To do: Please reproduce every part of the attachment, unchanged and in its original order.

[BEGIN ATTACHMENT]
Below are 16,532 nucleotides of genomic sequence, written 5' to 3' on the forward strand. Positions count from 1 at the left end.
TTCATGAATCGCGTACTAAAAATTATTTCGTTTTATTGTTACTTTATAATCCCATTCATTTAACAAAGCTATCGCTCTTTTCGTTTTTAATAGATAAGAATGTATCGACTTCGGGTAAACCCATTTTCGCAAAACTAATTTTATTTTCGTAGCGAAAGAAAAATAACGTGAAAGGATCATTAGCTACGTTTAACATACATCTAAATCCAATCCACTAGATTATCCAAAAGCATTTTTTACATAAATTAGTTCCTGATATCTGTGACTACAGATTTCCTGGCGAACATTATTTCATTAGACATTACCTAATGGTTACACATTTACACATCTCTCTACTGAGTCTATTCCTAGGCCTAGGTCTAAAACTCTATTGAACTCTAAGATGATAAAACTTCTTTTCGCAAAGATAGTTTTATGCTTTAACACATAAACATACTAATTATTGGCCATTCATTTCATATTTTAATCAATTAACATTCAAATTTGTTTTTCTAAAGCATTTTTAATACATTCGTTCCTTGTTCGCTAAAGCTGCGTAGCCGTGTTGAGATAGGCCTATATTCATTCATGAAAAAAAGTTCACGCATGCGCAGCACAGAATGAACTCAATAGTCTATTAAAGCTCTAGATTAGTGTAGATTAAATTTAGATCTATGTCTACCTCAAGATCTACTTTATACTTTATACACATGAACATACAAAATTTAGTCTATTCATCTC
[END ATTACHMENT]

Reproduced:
Below are 16,532 nucleotides of genomic sequence, written 5' to 3' on the forward strand. Positions count from 1 at the left end.
TTCATGAATCGCGTACTAAAAATTATTTCGTTTTATTGTTACTTTATAATCCCATTCATTTAACAAAGCTATCGCTCTTTTCGTTTTTAATAGATAAGAATGTATCGACTTCGGGTAAACCCATTTTCGCAAAACTAATTTTATTTTCGTAGCGAAAGAAAAATAACGTGAAAGGATCATTAGCTACGTTTAACATACATCTAAATCCAATCCACTAGATTATCCAAAAGCATTTTTTACATAAATTAGTTCCTGATATCTGTGACTACAGATTTCCTGGCGAACATTATTTCATTAGACATTACCTAATGGTTACACATTTACACATCTCTCTACTGAGTCTATTCCTAGGCCTAGGTCTAAAACTCTATTGAACTCTAAGATGATAAAACTTCTTTTCGCAAAGATAGTTTTATGCTTTAACACATAAACATACTAATTATTGGCCATTCATTTCATATTTTAATCAATTAACATTCAAATTTGTTTTTCTAAAGCATTTTTAATACATTCGTTCCTTGTTCGCTAAAGCTGCGTAGCCGTGTTGAGATAGGCCTATATTCATTCATGAAAAAAAGTTCACGCATGCGCAGCACAGAATGAACTCAATAGTCTATTAAAGCTCTAGATTAGTGTAGATTAAATTTAGATCTATGTCTACCTCAAGATCTACTTTATACTTTATACACATGAACATACAAAATTTAGTCTATTCATCTC